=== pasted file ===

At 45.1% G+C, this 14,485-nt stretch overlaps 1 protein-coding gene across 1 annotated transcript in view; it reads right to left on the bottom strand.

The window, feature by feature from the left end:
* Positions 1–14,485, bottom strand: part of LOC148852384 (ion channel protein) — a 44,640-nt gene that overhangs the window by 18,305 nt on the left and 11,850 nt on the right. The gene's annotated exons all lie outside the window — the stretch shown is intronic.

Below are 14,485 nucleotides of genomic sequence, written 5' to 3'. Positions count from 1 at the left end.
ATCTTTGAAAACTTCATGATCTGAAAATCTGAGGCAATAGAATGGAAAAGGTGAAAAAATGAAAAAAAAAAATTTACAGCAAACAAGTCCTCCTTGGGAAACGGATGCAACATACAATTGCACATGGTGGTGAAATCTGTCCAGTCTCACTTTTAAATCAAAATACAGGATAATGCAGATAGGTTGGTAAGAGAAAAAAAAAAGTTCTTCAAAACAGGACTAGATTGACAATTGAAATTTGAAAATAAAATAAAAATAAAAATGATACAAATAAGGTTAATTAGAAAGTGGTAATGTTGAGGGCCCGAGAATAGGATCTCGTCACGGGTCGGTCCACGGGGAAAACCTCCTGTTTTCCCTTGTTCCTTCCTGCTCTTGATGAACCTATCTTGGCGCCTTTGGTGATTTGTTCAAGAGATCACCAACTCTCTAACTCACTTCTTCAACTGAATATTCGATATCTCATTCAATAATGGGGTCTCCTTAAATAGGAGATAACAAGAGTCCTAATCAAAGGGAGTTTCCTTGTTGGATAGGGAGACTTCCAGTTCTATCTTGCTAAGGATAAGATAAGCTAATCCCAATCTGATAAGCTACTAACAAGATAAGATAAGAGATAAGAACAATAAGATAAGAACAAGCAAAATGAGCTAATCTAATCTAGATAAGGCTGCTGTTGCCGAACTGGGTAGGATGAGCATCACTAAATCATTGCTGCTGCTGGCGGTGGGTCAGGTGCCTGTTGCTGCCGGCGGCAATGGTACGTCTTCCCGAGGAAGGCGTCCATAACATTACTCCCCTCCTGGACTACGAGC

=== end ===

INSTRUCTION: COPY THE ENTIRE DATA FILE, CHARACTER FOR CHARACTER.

At 45.1% G+C, this 14,485-nt stretch overlaps 1 protein-coding gene across 1 annotated transcript in view; it reads right to left on the bottom strand.

The window, feature by feature from the left end:
* Positions 1–14,485, bottom strand: part of LOC148852384 (ion channel protein) — a 44,640-nt gene that overhangs the window by 18,305 nt on the left and 11,850 nt on the right. The gene's annotated exons all lie outside the window — the stretch shown is intronic.

Below are 14,485 nucleotides of genomic sequence, written 5' to 3'. Positions count from 1 at the left end.
ATCTTTGAAAACTTCATGATCTGAAAATCTGAGGCAATAGAATGGAAAAGGTGAAAAAATGAAAAAAAAAAATTTACAGCAAACAAGTCCTCCTTGGGAAACGGATGCAACATACAATTGCACATGGTGGTGAAATCTGTCCAGTCTCACTTTTAAATCAAAATACAGGATAATGCAGATAGGTTGGTAAGAGAAAAAAAAAAGTTCTTCAAAACAGGACTAGATTGACAATTGAAATTTGAAAATAAAATAAAAATAAAAATGATACAAATAAGGTTAATTAGAAAGTGGTAATGTTGAGGGCCCGAGAATAGGATCTCGTCACGGGTCGGTCCACGGGGAAAACCTCCTGTTTTCCCTTGTTCCTTCCTGCTCTTGATGAACCTATCTTGGCGCCTTTGGTGATTTGTTCAAGAGATCACCAACTCTCTAACTCACTTCTTCAACTGAATATTCGATATCTCATTCAATAATGGGGTCTCCTTAAATAGGAGATAACAAGAGTCCTAATCAAAGGGAGTTTCCTTGTTGGATAGGGAGACTTCCAGTTCTATCTTGCTAAGGATAAGATAAGCTAATCCCAATCTGATAAGCTACTAACAAGATAAGATAAGAGATAAGAACAATAAGATAAGAACAAGCAAAATGAGCTAATCTAATCTAGATAAGGCTGCTGTTGCCGAACTGGGTAGGATGAGCATCACTAAATCATTGCTGCTGCTGGCGGTGGGTCAGGTGCCTGTTGCTGCCGGCGGCAATGGTACGTCTTCCCGAGGAAGGCGTCCATAACATTACTCCCCTCCTGGACTACGAGC